...most of our loans are scheduled to have a payment change without respect to any annual limit in order to reamortize the loan over its remaining life at the end of the tenth year or when the loan balance reaches 125% of the original amount. We term this reamortization a “recast.” Historically, most loans in our portfolio have paid off before the loan’s payment is recast.
History doesn’t look like it will be a good guide going forward but this at least clearly spells out what we are facing. If recasts don’t happen contractually for 10 years this means that the $49 billion of Golden West Option ARMs originated in 2004 will recast in 2014, and the $51 billion originated in 2005 will recast in 2015.
But take a look at the chart. Credit Suisse shows NOT A SINGLE OPTION-ARM RECAST IN 2014 (nor any in 2013 or the first three months of 2015).
Maybe Credit Suisse moved the recasts up based on the loans hitting their 125% balance caps as they state in their footnote? But again, the numbers don’t add up to what Wells states in their last 10-Q: virtually no recasts due to "reaching the principal cap" before 2012.
They also don’t add up if you model this out in excel with some actual numbers. Take a look at the table to the right (click for larger image):
Here we look at a hypothetical $500,000 Option-ARM mortgage originated by Golden West in January 2004 that now sits on Wells Fargo’s books. In order for the loan to recast before 2014 it needs to have enough negative amortization to hit the 125% limit. Wells Fargo assumes a "flat rate" environment in their calculations, but I assumed that today the CODI index (used for a majority of Golden West loans) plus margin jumps to 7% from its current level of 4.875%. At the end of the year I assume it jumps another 100 basis points to 8% and stays there until 2014.
Even with the assumption of higher rates the loan never hits its 125% cap. The loan currently has accrued about $40,000 of negative amortization. By 2014 it would accrue another $45,000, making the final balance $585,388 (115% of the original loan). In order to get the loan to hit the 125% cap by 2012 the accrual rate would need to jump today to 10% and say there for the next 3 years.*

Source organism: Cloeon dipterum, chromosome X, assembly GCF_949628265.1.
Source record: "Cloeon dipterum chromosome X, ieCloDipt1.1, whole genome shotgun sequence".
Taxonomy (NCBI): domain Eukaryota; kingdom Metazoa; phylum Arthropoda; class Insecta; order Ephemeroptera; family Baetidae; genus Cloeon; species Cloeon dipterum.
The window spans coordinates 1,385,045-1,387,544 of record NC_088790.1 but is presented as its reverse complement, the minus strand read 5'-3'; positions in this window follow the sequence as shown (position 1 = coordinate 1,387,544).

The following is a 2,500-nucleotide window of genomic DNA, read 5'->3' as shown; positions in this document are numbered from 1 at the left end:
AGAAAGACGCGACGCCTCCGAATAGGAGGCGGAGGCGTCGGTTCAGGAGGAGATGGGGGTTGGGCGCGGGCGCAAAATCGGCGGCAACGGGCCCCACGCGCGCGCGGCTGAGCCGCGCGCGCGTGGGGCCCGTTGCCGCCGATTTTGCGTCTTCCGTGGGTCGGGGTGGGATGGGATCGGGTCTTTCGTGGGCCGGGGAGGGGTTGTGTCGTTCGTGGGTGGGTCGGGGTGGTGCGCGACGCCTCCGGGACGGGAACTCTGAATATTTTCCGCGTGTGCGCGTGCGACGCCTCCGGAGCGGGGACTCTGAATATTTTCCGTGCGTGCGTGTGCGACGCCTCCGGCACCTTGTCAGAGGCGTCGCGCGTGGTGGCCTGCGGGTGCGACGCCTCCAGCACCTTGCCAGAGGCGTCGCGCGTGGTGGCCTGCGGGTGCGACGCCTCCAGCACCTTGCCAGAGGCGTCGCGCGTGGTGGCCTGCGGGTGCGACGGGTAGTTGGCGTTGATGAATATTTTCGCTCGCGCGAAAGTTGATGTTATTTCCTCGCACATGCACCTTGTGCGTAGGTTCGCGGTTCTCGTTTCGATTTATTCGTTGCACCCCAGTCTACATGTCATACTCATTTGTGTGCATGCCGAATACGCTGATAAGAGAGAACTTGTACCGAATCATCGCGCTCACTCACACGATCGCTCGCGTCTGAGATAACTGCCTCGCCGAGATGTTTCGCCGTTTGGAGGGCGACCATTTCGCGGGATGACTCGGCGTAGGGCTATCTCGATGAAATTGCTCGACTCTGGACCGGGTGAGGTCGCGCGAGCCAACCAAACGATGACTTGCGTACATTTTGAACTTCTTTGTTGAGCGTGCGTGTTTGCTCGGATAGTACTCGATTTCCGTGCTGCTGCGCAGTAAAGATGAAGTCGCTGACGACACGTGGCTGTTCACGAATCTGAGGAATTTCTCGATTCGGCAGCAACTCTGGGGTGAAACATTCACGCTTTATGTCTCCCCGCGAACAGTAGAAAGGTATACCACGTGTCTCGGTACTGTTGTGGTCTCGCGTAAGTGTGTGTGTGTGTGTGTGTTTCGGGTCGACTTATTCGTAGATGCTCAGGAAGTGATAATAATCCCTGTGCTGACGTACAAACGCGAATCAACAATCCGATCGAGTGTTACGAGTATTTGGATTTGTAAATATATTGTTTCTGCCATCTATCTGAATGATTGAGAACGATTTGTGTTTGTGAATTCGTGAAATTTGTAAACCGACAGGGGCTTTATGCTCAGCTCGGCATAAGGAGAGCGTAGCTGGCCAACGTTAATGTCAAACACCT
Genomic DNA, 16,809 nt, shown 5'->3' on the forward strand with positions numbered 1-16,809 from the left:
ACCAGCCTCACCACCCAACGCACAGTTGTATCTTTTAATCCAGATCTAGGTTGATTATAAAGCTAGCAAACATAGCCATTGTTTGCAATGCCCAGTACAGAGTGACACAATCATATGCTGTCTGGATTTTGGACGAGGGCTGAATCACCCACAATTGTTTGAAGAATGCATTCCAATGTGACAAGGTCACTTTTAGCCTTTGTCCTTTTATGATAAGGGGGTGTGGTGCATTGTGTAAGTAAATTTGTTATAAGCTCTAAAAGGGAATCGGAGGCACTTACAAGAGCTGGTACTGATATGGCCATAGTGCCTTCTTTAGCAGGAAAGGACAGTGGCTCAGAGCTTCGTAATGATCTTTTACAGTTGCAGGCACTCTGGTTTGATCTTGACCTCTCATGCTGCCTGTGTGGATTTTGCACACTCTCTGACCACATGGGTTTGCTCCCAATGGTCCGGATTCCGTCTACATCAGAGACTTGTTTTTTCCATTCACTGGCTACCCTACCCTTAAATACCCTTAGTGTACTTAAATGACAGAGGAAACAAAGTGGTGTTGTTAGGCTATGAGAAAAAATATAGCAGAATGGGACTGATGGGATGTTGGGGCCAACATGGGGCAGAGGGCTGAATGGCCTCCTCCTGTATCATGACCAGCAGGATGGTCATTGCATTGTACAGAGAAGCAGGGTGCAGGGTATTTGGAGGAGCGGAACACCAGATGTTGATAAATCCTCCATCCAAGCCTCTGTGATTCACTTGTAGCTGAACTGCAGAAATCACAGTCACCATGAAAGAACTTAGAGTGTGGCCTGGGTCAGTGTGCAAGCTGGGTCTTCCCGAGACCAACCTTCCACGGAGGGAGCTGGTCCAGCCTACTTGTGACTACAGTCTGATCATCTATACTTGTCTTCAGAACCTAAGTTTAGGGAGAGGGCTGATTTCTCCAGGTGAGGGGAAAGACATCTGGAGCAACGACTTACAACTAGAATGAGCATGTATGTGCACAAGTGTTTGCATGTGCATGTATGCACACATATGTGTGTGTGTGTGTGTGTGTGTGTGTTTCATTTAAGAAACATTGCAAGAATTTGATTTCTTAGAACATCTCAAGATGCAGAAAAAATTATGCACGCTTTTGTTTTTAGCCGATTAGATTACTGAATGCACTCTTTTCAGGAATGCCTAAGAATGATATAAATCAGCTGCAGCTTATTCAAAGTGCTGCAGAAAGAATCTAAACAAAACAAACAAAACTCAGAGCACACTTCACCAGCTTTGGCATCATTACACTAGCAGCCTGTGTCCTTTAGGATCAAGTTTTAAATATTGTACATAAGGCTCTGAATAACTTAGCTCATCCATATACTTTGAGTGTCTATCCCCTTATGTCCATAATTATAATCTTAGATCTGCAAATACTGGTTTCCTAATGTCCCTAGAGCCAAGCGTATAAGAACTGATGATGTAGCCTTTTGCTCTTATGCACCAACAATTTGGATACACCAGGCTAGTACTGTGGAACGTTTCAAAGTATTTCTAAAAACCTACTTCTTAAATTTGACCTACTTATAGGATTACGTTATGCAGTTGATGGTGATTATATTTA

In short, the Credit Suisse chart above looks to be incorrect. Contractually, these recasts won’t happen until 2014 and given the generous 125% cap it is unlikely negative amortization makes these loans hit that limit unless we have a major spike in interest rates. As mind boggling as it may seem, recasts for Wells Fargo’s giant Option-ARM portfolio won’t take place for another 5 years.
Of course, none of this is to say that Wells Fargo is out of the woods. They are essentially stashing away on their balance sheet tens of billions of neg-am loans that will recast into 20-year fixed rate mortgages in 2014 and 2015. Talk about a payment shock. (Although, it is important to note that the minimum payment automatically increases by 7.5% a year. If rates were to stay low this could mean that borrowers would eventually start paying more than their interest only payment and paying down their loans. My guess though is that these automatic increases will get people walking away from their homes before the recast date. Who wants to pay $3000 a month on a home that's underwater? Any way you look at it, it’s a mess.)
Also worrisome is that we’ve heard from readers that WaMu/JP Morgan is notifying Option-ARM borrowers that they are extending their minimum payments out another 5 years. Are they pushing off recasts into 2014/15 as well?
The bottom line something doens't add up when Wells Fargo predicts virtually no Option-ARM recasts before 2012, while Credit Suisse predicts no recasts after 2012. While I would guess Wells Fargo is underestimating recasts assuming a flat rate environment, the bulk of recasts do look like they will be pushed out to 2014/2015. Surely, some of these recasts need to be reflected in the Credit Suisse chart. I’ll leave it to others what this means for the housing market, but what is clear is this needs more attention.
* [To verify these numbers download this spreadsheet from CalcualtedRisk, update the index with the CODI series, and plug in your own home values.]
Update: Regarding the 125% cap, to clarify, this was for loans with a LTV of less than 85% at origination. This represents the structure of "almost all" the Option-ARM loans according the the Golden West 10-K:
A 125% cap on the loan balance applies to loans with original loan-to-value ratios at or below 85%, which includes almost all of the loans we originate. Loans with original loan-to-values above 85% have a 110% cap.